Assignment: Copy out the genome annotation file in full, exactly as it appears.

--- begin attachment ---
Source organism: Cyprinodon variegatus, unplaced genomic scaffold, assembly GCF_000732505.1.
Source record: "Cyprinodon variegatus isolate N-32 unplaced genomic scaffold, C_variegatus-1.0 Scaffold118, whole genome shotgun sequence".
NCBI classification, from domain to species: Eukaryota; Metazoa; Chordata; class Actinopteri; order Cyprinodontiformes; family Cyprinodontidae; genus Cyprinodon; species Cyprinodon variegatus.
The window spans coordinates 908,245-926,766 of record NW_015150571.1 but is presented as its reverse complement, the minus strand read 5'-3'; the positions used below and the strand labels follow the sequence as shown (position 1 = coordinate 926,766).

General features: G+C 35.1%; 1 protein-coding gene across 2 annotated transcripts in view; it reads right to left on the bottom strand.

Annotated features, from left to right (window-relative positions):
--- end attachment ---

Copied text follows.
Source organism: Cyprinodon variegatus, unplaced genomic scaffold, assembly GCF_000732505.1.
Source record: "Cyprinodon variegatus isolate N-32 unplaced genomic scaffold, C_variegatus-1.0 Scaffold118, whole genome shotgun sequence".
NCBI classification, from domain to species: Eukaryota; Metazoa; Chordata; class Actinopteri; order Cyprinodontiformes; family Cyprinodontidae; genus Cyprinodon; species Cyprinodon variegatus.
The window spans coordinates 908,245-926,766 of record NW_015150571.1 but is presented as its reverse complement, the minus strand read 5'-3'; the positions used below and the strand labels follow the sequence as shown (position 1 = coordinate 926,766).

General features: G+C 35.1%; 1 protein-coding gene across 2 annotated transcripts in view; it reads right to left on the bottom strand.

Annotated features, from left to right (window-relative positions):